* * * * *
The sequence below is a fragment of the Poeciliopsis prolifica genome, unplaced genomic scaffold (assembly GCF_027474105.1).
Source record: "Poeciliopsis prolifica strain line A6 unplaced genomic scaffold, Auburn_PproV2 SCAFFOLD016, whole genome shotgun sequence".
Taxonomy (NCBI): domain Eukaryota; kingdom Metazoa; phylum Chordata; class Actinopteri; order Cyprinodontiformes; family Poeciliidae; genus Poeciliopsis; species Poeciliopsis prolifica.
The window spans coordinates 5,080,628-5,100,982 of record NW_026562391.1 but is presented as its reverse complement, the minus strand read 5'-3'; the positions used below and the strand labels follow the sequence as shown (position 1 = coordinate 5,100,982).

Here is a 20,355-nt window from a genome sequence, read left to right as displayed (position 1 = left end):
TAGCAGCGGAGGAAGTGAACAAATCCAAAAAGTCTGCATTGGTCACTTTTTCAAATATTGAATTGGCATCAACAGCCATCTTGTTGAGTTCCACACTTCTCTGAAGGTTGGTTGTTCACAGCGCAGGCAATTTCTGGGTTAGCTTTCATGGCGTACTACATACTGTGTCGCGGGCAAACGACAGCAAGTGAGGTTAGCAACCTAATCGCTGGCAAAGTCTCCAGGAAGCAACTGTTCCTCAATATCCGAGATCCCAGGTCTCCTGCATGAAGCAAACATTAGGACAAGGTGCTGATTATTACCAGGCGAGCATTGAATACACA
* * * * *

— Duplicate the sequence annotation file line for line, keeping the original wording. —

The sequence below is a fragment of the Poeciliopsis prolifica genome, unplaced genomic scaffold (assembly GCF_027474105.1).
Source record: "Poeciliopsis prolifica strain line A6 unplaced genomic scaffold, Auburn_PproV2 SCAFFOLD016, whole genome shotgun sequence".
Taxonomy (NCBI): domain Eukaryota; kingdom Metazoa; phylum Chordata; class Actinopteri; order Cyprinodontiformes; family Poeciliidae; genus Poeciliopsis; species Poeciliopsis prolifica.
The window spans coordinates 5,080,628-5,100,982 of record NW_026562391.1 but is presented as its reverse complement, the minus strand read 5'-3'; the positions used below and the strand labels follow the sequence as shown (position 1 = coordinate 5,100,982).

Here is a 20,355-nt window from a genome sequence, read left to right as displayed (position 1 = left end):
TAGCAGCGGAGGAAGTGAACAAATCCAAAAAGTCTGCATTGGTCACTTTTTCAAATATTGAATTGGCATCAACAGCCATCTTGTTGAGTTCCACACTTCTCTGAAGGTTGGTTGTTCACAGCGCAGGCAATTTCTGGGTTAGCTTTCATGGCGTACTACATACTGTGTCGCGGGCAAACGACAGCAAGTGAGGTTAGCAACCTAATCGCTGGCAAAGTCTCCAGGAAGCAACTGTTCCTCAATATCCGAGATCCCAGGTCTCCTGCATGAAGCAAACATTAGGACAAGGTGCTGATTATTACCAGGCGAGCATTGAATACACA